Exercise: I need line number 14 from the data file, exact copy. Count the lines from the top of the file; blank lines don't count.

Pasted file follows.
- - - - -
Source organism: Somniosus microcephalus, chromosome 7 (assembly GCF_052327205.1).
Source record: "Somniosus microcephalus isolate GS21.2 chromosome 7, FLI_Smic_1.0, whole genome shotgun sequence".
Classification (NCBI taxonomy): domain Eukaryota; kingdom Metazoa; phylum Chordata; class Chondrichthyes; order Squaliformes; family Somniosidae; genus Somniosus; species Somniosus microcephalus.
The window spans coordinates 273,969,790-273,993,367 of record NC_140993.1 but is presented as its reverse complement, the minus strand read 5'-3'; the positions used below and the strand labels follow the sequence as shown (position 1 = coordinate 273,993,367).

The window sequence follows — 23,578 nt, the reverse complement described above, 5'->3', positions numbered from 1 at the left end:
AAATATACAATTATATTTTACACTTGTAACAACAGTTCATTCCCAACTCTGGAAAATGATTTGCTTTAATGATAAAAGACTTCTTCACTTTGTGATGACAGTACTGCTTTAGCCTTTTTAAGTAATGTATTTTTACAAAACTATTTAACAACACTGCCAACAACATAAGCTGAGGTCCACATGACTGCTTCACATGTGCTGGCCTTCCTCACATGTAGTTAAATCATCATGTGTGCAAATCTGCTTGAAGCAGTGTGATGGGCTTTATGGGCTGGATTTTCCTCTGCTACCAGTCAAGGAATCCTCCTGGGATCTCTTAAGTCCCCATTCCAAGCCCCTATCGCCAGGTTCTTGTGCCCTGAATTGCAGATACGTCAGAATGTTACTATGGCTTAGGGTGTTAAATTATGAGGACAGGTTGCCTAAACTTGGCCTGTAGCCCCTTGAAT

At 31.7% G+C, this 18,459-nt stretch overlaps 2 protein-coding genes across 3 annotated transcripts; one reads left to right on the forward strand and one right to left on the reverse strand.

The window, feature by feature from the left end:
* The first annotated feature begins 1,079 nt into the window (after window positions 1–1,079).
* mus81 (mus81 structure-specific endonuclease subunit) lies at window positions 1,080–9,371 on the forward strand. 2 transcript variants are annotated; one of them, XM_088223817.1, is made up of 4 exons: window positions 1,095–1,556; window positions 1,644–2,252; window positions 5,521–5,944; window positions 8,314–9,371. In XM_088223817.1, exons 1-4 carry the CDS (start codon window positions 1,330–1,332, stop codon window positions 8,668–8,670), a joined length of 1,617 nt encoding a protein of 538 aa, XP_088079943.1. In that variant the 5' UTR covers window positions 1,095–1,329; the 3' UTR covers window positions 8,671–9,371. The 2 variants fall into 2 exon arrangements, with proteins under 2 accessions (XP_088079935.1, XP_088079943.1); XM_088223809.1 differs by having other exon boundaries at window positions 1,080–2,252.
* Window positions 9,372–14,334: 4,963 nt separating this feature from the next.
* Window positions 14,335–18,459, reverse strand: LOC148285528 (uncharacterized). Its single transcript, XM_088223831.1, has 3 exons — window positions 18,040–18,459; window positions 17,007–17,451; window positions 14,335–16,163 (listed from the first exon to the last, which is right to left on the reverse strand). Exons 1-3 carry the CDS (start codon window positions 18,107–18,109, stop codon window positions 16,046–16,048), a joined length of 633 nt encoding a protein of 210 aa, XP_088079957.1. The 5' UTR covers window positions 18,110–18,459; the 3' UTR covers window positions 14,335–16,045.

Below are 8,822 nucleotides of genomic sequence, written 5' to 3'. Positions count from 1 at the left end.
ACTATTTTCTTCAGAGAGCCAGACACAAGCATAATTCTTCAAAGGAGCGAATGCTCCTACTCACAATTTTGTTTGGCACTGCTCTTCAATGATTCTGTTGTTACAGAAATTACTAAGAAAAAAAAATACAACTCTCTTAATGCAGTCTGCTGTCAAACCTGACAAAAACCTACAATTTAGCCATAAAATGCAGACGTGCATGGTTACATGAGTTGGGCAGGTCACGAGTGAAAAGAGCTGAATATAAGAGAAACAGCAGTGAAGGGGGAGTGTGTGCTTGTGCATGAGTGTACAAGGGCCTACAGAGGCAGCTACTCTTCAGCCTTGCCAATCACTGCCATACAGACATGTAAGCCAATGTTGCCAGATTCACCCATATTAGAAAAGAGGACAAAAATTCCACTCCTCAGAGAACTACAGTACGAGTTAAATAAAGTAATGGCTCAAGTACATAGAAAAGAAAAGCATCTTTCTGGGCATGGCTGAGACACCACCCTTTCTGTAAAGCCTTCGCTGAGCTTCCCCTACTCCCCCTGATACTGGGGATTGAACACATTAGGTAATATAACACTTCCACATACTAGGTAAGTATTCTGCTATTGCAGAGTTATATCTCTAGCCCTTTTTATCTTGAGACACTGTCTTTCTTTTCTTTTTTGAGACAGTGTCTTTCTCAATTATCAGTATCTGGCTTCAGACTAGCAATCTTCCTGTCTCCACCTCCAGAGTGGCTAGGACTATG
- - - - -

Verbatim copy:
ACTATTTTCTTCAGAGAGCCAGACACAAGCATAATTCTTCAAAGGAGCGAATGCTCCTACTCACAATTTTGTTTGGCACTGCTCTTCAATGATTCTGTTGTTACAGAAATTACTAAGAAAAAAAAATACAACTCTCTTAATGCAGTCTGCTGTCAAACCTGACAAAAACCTACAATTTAGCCATAAAATGCAGACGTGCATGGTTACATGAGTTGGGCAGGTCACGAGTGAAAAGAGCTGAATATAAGAGAAACAGCAGTGAAGGGGGAGTGTGTGCTTGTGCATGAGTGTACAAGGGCCTACAGAGGCAGCTACTCTTCAGCCTTGCCAATCACTGCCATACAGACATGTAAGCCAATGTTGCCAGATTCACCCATATTAGAAAAGAGGACAAAAATTCCACTCCTCAGAGAACTACAGTACGAGTTAAATAAAGTAATGGCTCAAGTACATAGAAAAGAAAAGCATCTTTCTGGGCATGGCTGAGACACCACCCTTTCTGTAAAGCCTTCGCTGAGCTTCCCCTACTCCCCCTGATACTGGGGATTGAACACATTAGGTAATATAACACTTCCACATACTAGGTAAGTATTCTGCTATTGCAGAGTTATATCTCTAGCCCTTTTTATCTTGAGACACTGTCTTTCTTTTCTTTTTTGAGACAGTGTCTTTCTCAATTATCAGTATCTGGCTTCAGACTAGCAATCTTCCTGTCTCCACCTCCAGAGTGGCTAGGACTATG